Veteran sportscaster and St. Louis native Bob Costas spoke for over 19 minutes at the funeral for Musial Saturday, a week after the Baseball Hall of Famer died at the age of 92. Costas says he spoke at the request of Musial, who asked him late in life to deliver the eulogy at his funeral.
Costas discussed the underrated nature of Musial’s playing career. He noted that while Musial had excellent overall numbers, there was no single stat from his career that stood out, nor were there any remarkable or captivating aspects of his personality.
“It seems that all that Stan had going for him was more than two decades of sustained excellence as a ballplayer, and nine decades as a thoroughly decent human being,” noted Costas.
Costas also talked about the strong connection Musial had to St. Louis, and how the two were great matches for each other.
“He remained the perfect embodiment of baseball in the city where baseball matters the most.”
19 minutes is a long time to spend watching a video, so if you are unable to sit through the whole thing, we highly suggest you skip to the 8:00 mark where Costas tells a great story about Musial breaking a color barrier in an All-Star Game clubhouse.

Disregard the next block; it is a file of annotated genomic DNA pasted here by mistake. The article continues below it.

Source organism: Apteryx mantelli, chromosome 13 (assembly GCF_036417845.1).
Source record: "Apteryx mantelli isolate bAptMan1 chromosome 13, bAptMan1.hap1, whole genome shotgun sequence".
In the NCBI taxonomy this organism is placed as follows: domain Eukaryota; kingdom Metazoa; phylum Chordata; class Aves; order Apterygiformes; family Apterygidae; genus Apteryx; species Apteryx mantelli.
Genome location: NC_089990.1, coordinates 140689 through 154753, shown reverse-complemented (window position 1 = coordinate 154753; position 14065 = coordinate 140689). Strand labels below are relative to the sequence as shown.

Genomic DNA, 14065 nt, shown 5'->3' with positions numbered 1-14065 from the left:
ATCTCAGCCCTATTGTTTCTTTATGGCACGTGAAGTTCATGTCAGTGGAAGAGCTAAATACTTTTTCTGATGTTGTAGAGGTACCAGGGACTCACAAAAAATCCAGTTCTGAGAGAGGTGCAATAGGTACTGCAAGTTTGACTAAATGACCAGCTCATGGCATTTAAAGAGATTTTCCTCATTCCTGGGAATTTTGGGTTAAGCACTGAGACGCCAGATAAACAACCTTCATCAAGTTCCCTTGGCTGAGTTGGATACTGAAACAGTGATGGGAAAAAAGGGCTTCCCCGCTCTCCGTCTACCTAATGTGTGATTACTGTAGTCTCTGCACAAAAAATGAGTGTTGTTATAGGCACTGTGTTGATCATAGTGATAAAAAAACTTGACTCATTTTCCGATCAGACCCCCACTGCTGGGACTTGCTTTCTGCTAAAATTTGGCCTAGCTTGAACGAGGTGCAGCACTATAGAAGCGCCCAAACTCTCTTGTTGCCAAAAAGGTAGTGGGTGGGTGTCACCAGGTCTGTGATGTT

According to Costas, at one of the all-star games in the 1950s, several black members of the NL All-Star team — guys like Willie Mays, Hank Aaron, Frank Robinson and Ernie Banks — were gathered in a corner of the NL clubhouse playing cards. They kept to themselves likely because they did not feel welcome. As the story goes, Musial walked over to the group and asked them to deal him in for their next hand. As Costas says, that was Musial’s way of telling the players they were welcome.
Costas cried a bit while telling that story, and it was hard not to get caught up in the emotion and cry with him.
Costas delivered a wonderful tribute to someone who by many accounts was a wonderful man.